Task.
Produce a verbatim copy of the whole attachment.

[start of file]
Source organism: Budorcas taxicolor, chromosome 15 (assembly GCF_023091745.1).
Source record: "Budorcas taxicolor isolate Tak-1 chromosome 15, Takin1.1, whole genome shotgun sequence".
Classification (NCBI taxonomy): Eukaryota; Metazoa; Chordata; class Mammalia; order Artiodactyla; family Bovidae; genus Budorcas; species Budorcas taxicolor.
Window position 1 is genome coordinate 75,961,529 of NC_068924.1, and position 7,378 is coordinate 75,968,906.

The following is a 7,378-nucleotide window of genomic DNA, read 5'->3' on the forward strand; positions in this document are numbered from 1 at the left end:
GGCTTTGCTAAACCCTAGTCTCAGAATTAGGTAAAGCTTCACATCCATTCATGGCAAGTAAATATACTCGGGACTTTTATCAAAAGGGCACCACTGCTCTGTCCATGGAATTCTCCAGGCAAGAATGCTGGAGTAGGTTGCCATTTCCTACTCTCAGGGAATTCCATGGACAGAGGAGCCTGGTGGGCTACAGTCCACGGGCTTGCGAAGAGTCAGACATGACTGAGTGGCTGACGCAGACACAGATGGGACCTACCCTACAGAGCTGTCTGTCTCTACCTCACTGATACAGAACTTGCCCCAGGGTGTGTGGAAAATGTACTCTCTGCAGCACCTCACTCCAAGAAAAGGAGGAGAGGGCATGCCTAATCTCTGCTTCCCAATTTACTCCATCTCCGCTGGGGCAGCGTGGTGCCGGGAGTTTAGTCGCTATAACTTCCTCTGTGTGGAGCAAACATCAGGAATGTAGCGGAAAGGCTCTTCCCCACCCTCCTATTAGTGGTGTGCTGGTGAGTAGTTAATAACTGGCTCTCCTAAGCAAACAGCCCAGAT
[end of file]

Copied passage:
Source organism: Budorcas taxicolor, chromosome 15 (assembly GCF_023091745.1).
Source record: "Budorcas taxicolor isolate Tak-1 chromosome 15, Takin1.1, whole genome shotgun sequence".
Classification (NCBI taxonomy): Eukaryota; Metazoa; Chordata; class Mammalia; order Artiodactyla; family Bovidae; genus Budorcas; species Budorcas taxicolor.
Window position 1 is genome coordinate 75,961,529 of NC_068924.1, and position 7,378 is coordinate 75,968,906.

The following is a 7,378-nucleotide window of genomic DNA, read 5'->3' on the forward strand; positions in this document are numbered from 1 at the left end:
GGCTTTGCTAAACCCTAGTCTCAGAATTAGGTAAAGCTTCACATCCATTCATGGCAAGTAAATATACTCGGGACTTTTATCAAAAGGGCACCACTGCTCTGTCCATGGAATTCTCCAGGCAAGAATGCTGGAGTAGGTTGCCATTTCCTACTCTCAGGGAATTCCATGGACAGAGGAGCCTGGTGGGCTACAGTCCACGGGCTTGCGAAGAGTCAGACATGACTGAGTGGCTGACGCAGACACAGATGGGACCTACCCTACAGAGCTGTCTGTCTCTACCTCACTGATACAGAACTTGCCCCAGGGTGTGTGGAAAATGTACTCTCTGCAGCACCTCACTCCAAGAAAAGGAGGAGAGGGCATGCCTAATCTCTGCTTCCCAATTTACTCCATCTCCGCTGGGGCAGCGTGGTGCCGGGAGTTTAGTCGCTATAACTTCCTCTGTGTGGAGCAAACATCAGGAATGTAGCGGAAAGGCTCTTCCCCACCCTCCTATTAGTGGTGTGCTGGTGAGTAGTTAATAACTGGCTCTCCTAAGCAAACAGCCCAGAT